RW:Fortunately we have the restored version now!

IP: I understand that Nicholas Cage is talking about remaking "The Wicker Man." I don’t see why they would do that.

RW:Me either. I’ve enjoyed watching the film several times, even though I already know the great ending. Part of the enjoyment of watching the film again, is the memory of that first viewing.

IP: Remakes don’t usually work.

RW:Remaking "The Wicker Man" would make as much sense as remaking "Gone With the Wind" or "Casablanca."

IP: Exactly. They got it right the first time. I can think of few remakes, which are better than the original.

RW:The only one I can think of off-hand was Richard Lester’s "The Three Musketeers." It was fun and bawdy, but so was the book.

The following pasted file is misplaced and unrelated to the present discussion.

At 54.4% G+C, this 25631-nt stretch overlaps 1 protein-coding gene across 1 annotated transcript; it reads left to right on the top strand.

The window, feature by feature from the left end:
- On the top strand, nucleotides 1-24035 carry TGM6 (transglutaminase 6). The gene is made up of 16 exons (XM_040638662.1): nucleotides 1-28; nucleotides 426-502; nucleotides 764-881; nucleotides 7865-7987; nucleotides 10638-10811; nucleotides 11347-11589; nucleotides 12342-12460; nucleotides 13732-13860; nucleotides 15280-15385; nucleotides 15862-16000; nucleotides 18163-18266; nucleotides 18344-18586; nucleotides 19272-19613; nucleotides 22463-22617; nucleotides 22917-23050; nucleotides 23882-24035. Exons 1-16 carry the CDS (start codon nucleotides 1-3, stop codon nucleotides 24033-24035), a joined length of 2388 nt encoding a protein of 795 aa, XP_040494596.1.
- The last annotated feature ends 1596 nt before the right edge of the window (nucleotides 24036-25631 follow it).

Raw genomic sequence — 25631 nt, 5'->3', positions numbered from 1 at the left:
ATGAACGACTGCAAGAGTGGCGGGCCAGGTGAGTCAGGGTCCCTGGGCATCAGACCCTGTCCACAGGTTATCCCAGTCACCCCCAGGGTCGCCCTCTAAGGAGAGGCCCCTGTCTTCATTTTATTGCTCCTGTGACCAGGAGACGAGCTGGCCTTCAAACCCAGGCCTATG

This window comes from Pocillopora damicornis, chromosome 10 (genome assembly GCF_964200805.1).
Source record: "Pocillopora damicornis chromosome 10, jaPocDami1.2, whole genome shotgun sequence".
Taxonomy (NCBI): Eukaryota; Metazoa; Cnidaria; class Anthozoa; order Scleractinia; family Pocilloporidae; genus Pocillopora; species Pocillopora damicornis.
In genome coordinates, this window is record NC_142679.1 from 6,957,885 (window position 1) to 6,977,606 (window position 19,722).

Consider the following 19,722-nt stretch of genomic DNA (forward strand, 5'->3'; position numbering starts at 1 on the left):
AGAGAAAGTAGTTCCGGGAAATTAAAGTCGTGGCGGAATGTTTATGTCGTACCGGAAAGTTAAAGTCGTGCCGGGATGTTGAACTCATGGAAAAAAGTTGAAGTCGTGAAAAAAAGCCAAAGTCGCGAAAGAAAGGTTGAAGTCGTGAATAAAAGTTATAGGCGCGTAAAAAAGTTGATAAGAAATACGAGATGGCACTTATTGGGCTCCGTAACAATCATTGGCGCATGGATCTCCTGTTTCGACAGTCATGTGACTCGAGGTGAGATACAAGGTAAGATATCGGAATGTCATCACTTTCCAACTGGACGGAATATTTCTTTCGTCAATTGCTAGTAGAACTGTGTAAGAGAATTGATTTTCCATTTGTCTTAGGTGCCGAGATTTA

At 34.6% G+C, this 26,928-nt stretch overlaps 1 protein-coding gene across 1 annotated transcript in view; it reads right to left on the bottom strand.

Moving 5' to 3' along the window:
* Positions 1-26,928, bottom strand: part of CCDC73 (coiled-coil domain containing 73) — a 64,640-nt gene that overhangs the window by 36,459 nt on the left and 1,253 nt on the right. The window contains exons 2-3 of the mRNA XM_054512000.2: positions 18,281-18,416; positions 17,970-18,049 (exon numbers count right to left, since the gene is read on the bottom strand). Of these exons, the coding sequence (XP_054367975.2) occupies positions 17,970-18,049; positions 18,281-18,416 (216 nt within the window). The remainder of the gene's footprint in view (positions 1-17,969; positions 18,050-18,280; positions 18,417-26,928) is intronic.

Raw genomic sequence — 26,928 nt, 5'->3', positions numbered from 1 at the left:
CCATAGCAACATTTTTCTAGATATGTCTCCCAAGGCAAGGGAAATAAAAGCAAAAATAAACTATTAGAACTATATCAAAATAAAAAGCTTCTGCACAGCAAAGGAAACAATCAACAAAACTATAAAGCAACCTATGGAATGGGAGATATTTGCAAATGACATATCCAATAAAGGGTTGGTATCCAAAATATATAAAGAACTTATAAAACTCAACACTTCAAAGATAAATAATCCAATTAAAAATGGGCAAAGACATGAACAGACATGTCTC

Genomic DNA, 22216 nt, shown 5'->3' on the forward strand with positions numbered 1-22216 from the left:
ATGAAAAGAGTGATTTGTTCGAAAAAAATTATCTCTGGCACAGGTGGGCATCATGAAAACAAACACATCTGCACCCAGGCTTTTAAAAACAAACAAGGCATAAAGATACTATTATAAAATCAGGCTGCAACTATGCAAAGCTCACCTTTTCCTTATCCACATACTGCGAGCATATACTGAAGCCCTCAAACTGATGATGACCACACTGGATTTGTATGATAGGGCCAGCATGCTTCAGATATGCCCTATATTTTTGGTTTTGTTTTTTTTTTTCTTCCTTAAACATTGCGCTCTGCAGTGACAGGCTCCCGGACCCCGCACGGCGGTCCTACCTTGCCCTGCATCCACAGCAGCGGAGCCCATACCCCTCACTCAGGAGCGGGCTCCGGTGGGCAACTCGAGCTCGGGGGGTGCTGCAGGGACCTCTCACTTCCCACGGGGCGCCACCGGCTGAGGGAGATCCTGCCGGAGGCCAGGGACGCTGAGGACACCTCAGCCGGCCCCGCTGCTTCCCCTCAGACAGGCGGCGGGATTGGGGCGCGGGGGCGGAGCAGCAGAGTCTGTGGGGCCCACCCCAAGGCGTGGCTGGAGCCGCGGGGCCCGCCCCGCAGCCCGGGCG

IP: Oliver Reed was wonderful.

RW:Did you ever work with him?

IP: No. (A sad smile crosses her face.) He was a dear friend. A dear, dear man. It is still hard to believe he is gone.

RW:It’s hard to watch "Gladiator" without thinking about the fact he died during filming. I liked that they dedicated the film to him.

IP: Exactly. I had a CD of the soundtrack. I would listen and remember…. I lost it. Oh well, life goes on.

RW:America has a puritanical streak that makes it OK to show violence onscreen, but sex is frowned upon. There seems to be a healthier attitude in Europe concerning sex.

IP: There are problems there too. "Countess Dracula" was tame compared to what I wanted to do.

RW:I love that film. I thought it dealt with its subject in a mature manner.